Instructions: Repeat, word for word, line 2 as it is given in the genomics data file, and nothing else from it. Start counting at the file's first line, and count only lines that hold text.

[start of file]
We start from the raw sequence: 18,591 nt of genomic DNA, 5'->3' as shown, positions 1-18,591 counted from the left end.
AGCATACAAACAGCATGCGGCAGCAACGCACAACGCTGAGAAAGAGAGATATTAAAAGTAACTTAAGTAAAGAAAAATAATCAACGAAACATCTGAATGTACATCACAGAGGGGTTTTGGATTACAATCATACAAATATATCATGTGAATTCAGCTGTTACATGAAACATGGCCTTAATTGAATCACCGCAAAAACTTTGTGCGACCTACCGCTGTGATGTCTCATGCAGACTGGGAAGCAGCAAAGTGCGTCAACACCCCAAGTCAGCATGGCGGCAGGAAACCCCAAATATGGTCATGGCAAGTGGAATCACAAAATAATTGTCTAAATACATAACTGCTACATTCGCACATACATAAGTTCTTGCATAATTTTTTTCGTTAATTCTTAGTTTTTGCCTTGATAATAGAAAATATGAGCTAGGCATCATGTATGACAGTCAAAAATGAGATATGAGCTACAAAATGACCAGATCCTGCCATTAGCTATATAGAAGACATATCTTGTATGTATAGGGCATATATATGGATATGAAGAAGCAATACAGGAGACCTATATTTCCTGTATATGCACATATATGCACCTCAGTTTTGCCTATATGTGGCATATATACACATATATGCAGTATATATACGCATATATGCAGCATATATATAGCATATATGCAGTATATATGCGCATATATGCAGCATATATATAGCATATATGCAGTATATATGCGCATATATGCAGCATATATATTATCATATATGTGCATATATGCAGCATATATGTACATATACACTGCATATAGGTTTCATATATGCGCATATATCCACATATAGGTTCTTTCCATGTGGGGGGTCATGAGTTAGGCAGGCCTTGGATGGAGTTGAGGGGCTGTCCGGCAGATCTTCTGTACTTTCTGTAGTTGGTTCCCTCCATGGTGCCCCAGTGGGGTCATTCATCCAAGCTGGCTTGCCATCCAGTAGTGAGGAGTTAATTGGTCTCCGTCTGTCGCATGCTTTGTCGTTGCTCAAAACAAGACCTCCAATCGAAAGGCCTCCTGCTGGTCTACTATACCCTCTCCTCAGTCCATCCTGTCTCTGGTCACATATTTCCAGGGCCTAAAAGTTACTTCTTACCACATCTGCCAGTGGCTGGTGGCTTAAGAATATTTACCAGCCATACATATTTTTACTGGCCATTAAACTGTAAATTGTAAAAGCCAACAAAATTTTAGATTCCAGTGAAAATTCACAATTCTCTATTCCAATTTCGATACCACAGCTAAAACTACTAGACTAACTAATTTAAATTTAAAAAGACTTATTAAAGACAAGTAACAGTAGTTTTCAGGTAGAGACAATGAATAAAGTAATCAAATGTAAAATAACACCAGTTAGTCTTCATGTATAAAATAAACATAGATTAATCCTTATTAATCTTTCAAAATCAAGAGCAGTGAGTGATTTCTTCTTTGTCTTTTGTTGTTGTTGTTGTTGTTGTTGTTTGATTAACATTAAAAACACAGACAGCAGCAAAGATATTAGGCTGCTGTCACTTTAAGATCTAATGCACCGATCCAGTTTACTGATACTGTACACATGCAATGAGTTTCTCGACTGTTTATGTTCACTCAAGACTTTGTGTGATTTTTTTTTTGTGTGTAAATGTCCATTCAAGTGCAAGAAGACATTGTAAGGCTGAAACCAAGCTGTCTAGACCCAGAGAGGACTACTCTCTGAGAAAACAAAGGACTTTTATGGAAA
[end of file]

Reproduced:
AGCATACAAACAGCATGCGGCAGCAACGCACAACGCTGAGAAAGAGAGATATTAAAAGTAACTTAAGTAAAGAAAAATAATCAACGAAACATCTGAATGTACATCACAGAGGGGTTTTGGATTACAATCATACAAATATATCATGTGAATTCAGCTGTTACATGAAACATGGCCTTAATTGAATCACCGCAAAAACTTTGTGCGACCTACCGCTGTGATGTCTCATGCAGACTGGGAAGCAGCAAAGTGCGTCAACACCCCAAGTCAGCATGGCGGCAGGAAACCCCAAATATGGTCATGGCAAGTGGAATCACAAAATAATTGTCTAAATACATAACTGCTACATTCGCACATACATAAGTTCTTGCATAATTTTTTTCGTTAATTCTTAGTTTTTGCCTTGATAATAGAAAATATGAGCTAGGCATCATGTATGACAGTCAAAAATGAGATATGAGCTACAAAATGACCAGATCCTGCCATTAGCTATATAGAAGACATATCTTGTATGTATAGGGCATATATATGGATATGAAGAAGCAATACAGGAGACCTATATTTCCTGTATATGCACATATATGCACCTCAGTTTTGCCTATATGTGGCATATATACACATATATGCAGTATATATACGCATATATGCAGCATATATATAGCATATATGCAGTATATATGCGCATATATGCAGCATATATATAGCATATATGCAGTATATATGCGCATATATGCAGCATATATATTATCATATATGTGCATATATGCAGCATATATGTACATATACACTGCATATAGGTTTCATATATGCGCATATATCCACATATAGGTTCTTTCCATGTGGGGGGTCATGAGTTAGGCAGGCCTTGGATGGAGTTGAGGGGCTGTCCGGCAGATCTTCTGTACTTTCTGTAGTTGGTTCCCTCCATGGTGCCCCAGTGGGGTCATTCATCCAAGCTGGCTTGCCATCCAGTAGTGAGGAGTTAATTGGTCTCCGTCTGTCGCATGCTTTGTCGTTGCTCAAAACAAGACCTCCAATCGAAAGGCCTCCTGCTGGTCTACTATACCCTCTCCTCAGTCCATCCTGTCTCTGGTCACATATTTCCAGGGCCTAAAAGTTACTTCTTACCACATCTGCCAGTGGCTGGTGGCTTAAGAATATTTACCAGCCATACATATTTTTACTGGCCATTAAACTGTAAATTGTAAAAGCCAACAAAATTTTAGATTCCAGTGAAAATTCACAATTCTCTATTCCAATTTCGATACCACAGCTAAAACTACTAGACTAACTAATTTAAATTTAAAAAGACTTATTAAAGACAAGTAACAGTAGTTTTCAGGTAGAGACAATGAATAAAGTAATCAAATGTAAAATAACACCAGTTAGTCTTCATGTATAAAATAAACATAGATTAATCCTTATTAATCTTTCAAAATCAAGAGCAGTGAGTGATTTCTTCTTTGTCTTTTGTTGTTGTTGTTGTTGTTGTTGTTTGATTAACATTAAAAACACAGACAGCAGCAAAGATATTAGGCTGCTGTCACTTTAAGATCTAATGCACCGATCCAGTTTACTGATACTGTACACATGCAATGAGTTTCTCGACTGTTTATGTTCACTCAAGACTTTGTGTGATTTTTTTTTTGTGTGTAAATGTCCATTCAAGTGCAAGAAGACATTGTAAGGCTGAAACCAAGCTGTCTAGACCCAGAGAGGACTACTCTCTGAGAAAACAAAGGACTTTTATGGAAA